- Gabe Klein relaxes beside DDOT's new multi-modal transportation display. (Photo: Dave Jamieson)
Yesterday afternoon D.C. Department of Transportation director Gabe Klein and other agency officials raised the curtain (figuratively speaking here) on their new ‘multi-modal digital transportation display.’ It’s a very clunky term, we know, especially for such a sleek and efficient object. The acronym MMDTD isn’t much better. So we hereby rename the displays Klein-o-Trons, in honor of the outgoing agency chief and his multi-modal legacy. But that’s neither here nor there. On to the displays themselves.
A limited number of these 32-inch screens will be popping up in bus shelters and office buildings around town as part of a DDOT pilot program, the first one having been placed in the lobby window of the Reeves Center at 14th and U Streets NW. We must say, the Klein-o-Tron (above, to the left of a visibly relaxed Klein, who has less than two weeks left on the job) shows a good deal of transit information without looking too busy.
You’ll see schedules and real-time arrivals for Metrobus and Circulator, estimated times for the nearest Metro trains, and the locations and availability of nearby car-sharing stations and bike-sharing docks. In addition you’ll get the time, the weather, and a local news scroll running along the bottom of the screen. All that without the info-overload seizure you get from trying to watch CNBC. Klein said each display will continuously update automatically, loading NextBus and NextRail information according to its location. (See the YouTube demo below.)
Even non-transit-nerds have to admit: It’s pretty cool. As Klein said, “It’s actually a pretty robust platform.”
Of course, the big idea here is transit choice, a major focus of DDOT throughout Klein’s two-year tenure. As agency spokesman John Lisle said last week when we talked about the displays, “If you can take the guesswork out of taking public transportation, then I think more people will take it.”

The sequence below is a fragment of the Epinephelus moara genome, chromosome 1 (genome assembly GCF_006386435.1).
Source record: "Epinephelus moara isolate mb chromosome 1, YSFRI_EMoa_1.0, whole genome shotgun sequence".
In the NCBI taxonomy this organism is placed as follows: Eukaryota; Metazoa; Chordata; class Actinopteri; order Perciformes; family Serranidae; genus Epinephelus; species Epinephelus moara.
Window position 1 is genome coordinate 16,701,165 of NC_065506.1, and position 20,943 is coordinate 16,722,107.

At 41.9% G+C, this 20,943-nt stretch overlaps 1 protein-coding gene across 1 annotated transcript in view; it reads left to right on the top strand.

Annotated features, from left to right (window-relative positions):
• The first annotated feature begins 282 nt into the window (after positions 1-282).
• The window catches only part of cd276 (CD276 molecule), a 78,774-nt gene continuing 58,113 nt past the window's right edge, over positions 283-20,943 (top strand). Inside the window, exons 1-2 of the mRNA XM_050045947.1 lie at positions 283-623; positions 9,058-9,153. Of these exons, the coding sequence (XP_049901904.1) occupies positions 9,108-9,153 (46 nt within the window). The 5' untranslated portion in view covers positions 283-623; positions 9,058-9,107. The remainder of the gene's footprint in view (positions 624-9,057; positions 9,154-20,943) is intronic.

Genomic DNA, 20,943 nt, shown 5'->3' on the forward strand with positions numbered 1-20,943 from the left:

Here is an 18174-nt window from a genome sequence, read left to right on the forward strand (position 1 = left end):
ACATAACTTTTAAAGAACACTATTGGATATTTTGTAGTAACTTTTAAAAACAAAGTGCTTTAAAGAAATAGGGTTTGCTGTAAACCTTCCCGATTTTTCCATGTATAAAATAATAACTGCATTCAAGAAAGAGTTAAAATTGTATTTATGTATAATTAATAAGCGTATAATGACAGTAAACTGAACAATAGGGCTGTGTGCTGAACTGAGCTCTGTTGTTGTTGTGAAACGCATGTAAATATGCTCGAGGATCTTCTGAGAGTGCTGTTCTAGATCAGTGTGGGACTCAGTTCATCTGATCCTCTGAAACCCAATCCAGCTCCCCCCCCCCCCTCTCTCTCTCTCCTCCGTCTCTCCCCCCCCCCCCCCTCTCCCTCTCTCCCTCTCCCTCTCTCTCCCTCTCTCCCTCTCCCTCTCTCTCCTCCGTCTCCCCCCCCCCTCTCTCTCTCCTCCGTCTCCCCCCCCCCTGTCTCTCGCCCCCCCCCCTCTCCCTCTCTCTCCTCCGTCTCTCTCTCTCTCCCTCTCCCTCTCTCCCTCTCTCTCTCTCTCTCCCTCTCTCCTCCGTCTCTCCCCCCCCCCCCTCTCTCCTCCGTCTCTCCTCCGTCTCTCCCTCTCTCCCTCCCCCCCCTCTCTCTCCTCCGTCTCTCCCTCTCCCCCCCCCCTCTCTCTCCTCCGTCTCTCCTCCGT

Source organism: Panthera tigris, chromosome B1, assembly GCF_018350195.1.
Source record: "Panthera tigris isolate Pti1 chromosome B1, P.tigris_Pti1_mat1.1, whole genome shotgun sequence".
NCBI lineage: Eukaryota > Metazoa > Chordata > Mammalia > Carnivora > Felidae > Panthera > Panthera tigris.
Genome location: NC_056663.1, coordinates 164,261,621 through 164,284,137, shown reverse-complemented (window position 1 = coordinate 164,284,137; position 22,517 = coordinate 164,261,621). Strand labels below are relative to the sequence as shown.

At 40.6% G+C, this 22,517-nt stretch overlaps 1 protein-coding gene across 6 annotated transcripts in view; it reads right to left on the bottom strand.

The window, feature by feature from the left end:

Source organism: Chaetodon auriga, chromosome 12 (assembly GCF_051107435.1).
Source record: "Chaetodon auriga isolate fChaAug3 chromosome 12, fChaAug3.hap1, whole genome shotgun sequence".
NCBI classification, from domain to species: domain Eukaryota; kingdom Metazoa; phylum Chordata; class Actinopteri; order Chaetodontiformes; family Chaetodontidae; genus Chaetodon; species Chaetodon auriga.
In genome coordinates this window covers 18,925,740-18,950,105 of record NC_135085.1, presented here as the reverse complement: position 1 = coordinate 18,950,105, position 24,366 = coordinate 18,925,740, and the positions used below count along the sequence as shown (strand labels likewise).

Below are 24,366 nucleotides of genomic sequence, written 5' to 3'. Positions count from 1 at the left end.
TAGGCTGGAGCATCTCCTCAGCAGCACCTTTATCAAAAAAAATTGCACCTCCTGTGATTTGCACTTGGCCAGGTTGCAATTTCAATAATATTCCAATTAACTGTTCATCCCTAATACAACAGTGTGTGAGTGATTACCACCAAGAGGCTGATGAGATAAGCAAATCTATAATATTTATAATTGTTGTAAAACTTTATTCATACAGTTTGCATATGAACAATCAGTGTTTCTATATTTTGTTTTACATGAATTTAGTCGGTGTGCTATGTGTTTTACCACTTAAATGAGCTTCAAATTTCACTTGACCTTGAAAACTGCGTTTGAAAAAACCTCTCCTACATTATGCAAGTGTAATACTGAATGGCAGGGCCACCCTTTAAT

The purpose of the display is to help you decide whether you should take a bus, or a train, or a Zipcar, or a Capital Bikeshare bike to get wherever you’re going, at any given time. Because as we all know, the Green Line might be the best option right now, but it won’t necessarily be the best option in another ten minutes. Especially at a place like 14th and U, where you may be facing down a dizzying array of transportation options. The displays will even tell you how long it takes to walk to a nearby Metro stop just so you can take everything into account.
The prototype has been in the works for about a year and a half and cost about $25,000. Lance Schine, the agency’s technology director, who spent the last several months preparing for the rollout, said they may end up costing around $20,000 apiece. The agency has about $300,000 devoted to the program right now, but Klein says the city may be able to use some of its TIGER grant money for the displays as well.
It should be interesting to see where these displays pop up around town, and under what arrangements. Klein has said with no small bit of excitement that they could feasibly end up in bars or restaurants – an idea he’s explored with livable/walkable councilman Tommy Wells. For a while you’ll see most of them on public property -- usually in major “multi-modal hubs" like Union Station -- and the first one in a bus shelter will appear sometime in February. The bus-shelter displays will probably be double-sided and encased in plexiglass.
But the displays could also go into public buildings, like the Reeves Center, as well as private businesses. Klein said they’re going to see how they might make the displays as cheap as possible for restaurants and the like. They haven’t ruled out the possibility of advertising on the displays. (That probably wouldn’t be possible in bus shelters, where communications colossus ClearChannel has first rights.)
Klein said that the displays are really a companion piece to GoDCGo.com, DDOT’s new transit information site, and that they plan on releasing an application that essentially brings the multi-modal display to your mobile device. In which case we can all have the Klein-o-Tron right in the palms of our hands.